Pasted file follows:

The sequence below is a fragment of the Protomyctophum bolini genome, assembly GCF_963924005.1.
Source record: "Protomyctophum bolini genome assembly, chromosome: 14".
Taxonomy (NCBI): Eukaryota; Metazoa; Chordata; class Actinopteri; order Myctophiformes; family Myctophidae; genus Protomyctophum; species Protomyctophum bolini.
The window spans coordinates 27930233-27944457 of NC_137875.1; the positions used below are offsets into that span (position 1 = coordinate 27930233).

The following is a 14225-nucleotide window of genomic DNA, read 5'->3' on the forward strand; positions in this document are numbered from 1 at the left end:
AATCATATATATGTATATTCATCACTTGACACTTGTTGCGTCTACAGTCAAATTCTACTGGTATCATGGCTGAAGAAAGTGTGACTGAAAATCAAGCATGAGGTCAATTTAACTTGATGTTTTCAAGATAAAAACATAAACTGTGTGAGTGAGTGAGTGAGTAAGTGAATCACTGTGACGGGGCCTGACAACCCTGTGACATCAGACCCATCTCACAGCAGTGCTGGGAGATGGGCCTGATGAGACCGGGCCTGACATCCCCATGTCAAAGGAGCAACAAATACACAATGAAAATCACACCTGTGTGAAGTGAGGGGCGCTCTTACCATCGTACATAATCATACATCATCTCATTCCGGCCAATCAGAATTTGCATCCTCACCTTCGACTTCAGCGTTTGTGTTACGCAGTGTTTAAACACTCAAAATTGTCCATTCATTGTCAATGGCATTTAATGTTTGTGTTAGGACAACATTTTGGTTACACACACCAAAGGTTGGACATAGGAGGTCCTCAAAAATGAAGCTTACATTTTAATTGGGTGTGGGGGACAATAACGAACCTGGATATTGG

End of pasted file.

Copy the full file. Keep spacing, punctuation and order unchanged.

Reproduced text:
The sequence below is a fragment of the Protomyctophum bolini genome, assembly GCF_963924005.1.
Source record: "Protomyctophum bolini genome assembly, chromosome: 14".
Taxonomy (NCBI): Eukaryota; Metazoa; Chordata; class Actinopteri; order Myctophiformes; family Myctophidae; genus Protomyctophum; species Protomyctophum bolini.
The window spans coordinates 27930233-27944457 of NC_137875.1; the positions used below are offsets into that span (position 1 = coordinate 27930233).

The following is a 14225-nucleotide window of genomic DNA, read 5'->3' on the forward strand; positions in this document are numbered from 1 at the left end:
AATCATATATATGTATATTCATCACTTGACACTTGTTGCGTCTACAGTCAAATTCTACTGGTATCATGGCTGAAGAAAGTGTGACTGAAAATCAAGCATGAGGTCAATTTAACTTGATGTTTTCAAGATAAAAACATAAACTGTGTGAGTGAGTGAGTGAGTAAGTGAATCACTGTGACGGGGCCTGACAACCCTGTGACATCAGACCCATCTCACAGCAGTGCTGGGAGATGGGCCTGATGAGACCGGGCCTGACATCCCCATGTCAAAGGAGCAACAAATACACAATGAAAATCACACCTGTGTGAAGTGAGGGGCGCTCTTACCATCGTACATAATCATACATCATCTCATTCCGGCCAATCAGAATTTGCATCCTCACCTTCGACTTCAGCGTTTGTGTTACGCAGTGTTTAAACACTCAAAATTGTCCATTCATTGTCAATGGCATTTAATGTTTGTGTTAGGACAACATTTTGGTTACACACACCAAAGGTTGGACATAGGAGGTCCTCAAAAATGAAGCTTACATTTTAATTGGGTGTGGGGGACAATAACGAACCTGGATATTGG